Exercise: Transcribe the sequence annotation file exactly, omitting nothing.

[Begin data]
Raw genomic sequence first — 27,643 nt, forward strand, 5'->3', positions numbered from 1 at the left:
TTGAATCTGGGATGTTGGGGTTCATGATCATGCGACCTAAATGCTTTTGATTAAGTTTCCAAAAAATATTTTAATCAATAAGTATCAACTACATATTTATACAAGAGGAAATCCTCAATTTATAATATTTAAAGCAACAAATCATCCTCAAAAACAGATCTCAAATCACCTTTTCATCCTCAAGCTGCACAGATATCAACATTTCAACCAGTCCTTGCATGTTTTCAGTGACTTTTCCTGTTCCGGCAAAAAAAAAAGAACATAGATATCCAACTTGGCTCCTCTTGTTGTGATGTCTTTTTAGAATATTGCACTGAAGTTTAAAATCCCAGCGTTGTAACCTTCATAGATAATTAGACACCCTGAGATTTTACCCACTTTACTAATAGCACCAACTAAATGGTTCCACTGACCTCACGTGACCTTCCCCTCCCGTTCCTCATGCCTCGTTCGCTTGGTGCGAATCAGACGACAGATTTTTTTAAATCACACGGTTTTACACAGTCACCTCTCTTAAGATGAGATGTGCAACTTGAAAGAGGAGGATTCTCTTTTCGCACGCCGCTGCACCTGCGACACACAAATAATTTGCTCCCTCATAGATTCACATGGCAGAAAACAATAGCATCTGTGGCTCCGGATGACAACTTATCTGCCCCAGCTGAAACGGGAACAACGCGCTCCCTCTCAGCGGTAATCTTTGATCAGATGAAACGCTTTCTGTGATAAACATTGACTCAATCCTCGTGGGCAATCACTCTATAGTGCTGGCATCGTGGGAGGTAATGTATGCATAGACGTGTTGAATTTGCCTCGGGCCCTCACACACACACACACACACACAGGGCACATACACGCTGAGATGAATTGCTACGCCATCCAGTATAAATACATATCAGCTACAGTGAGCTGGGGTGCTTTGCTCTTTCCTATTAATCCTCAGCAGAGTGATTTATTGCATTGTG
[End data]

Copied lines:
Raw genomic sequence first — 27,643 nt, forward strand, 5'->3', positions numbered from 1 at the left:
TTGAATCTGGGATGTTGGGGTTCATGATCATGCGACCTAAATGCTTTTGATTAAGTTTCCAAAAAATATTTTAATCAATAAGTATCAACTACATATTTATACAAGAGGAAATCCTCAATTTATAATATTTAAAGCAACAAATCATCCTCAAAAACAGATCTCAAATCACCTTTTCATCCTCAAGCTGCACAGATATCAACATTTCAACCAGTCCTTGCATGTTTTCAGTGACTTTTCCTGTTCCGGCAAAAAAAAAAGAACATAGATATCCAACTTGGCTCCTCTTGTTGTGATGTCTTTTTAGAATATTGCACTGAAGTTTAAAATCCCAGCGTTGTAACCTTCATAGATAATTAGACACCCTGAGATTTTACCCACTTTACTAATAGCACCAACTAAATGGTTCCACTGACCTCACGTGACCTTCCCCTCCCGTTCCTCATGCCTCGTTCGCTTGGTGCGAATCAGACGACAGATTTTTTTAAATCACACGGTTTTACACAGTCACCTCTCTTAAGATGAGATGTGCAACTTGAAAGAGGAGGATTCTCTTTTCGCACGCCGCTGCACCTGCGACACACAAATAATTTGCTCCCTCATAGATTCACATGGCAGAAAACAATAGCATCTGTGGCTCCGGATGACAACTTATCTGCCCCAGCTGAAACGGGAACAACGCGCTCCCTCTCAGCGGTAATCTTTGATCAGATGAAACGCTTTCTGTGATAAACATTGACTCAATCCTCGTGGGCAATCACTCTATAGTGCTGGCATCGTGGGAGGTAATGTATGCATAGACGTGTTGAATTTGCCTCGGGCCCTCACACACACACACACACACACAGGGCACATACACGCTGAGATGAATTGCTACGCCATCCAGTATAAATACATATCAGCTACAGTGAGCTGGGGTGCTTTGCTCTTTCCTATTAATCCTCAGCAGAGTGATTTATTGCATTGTG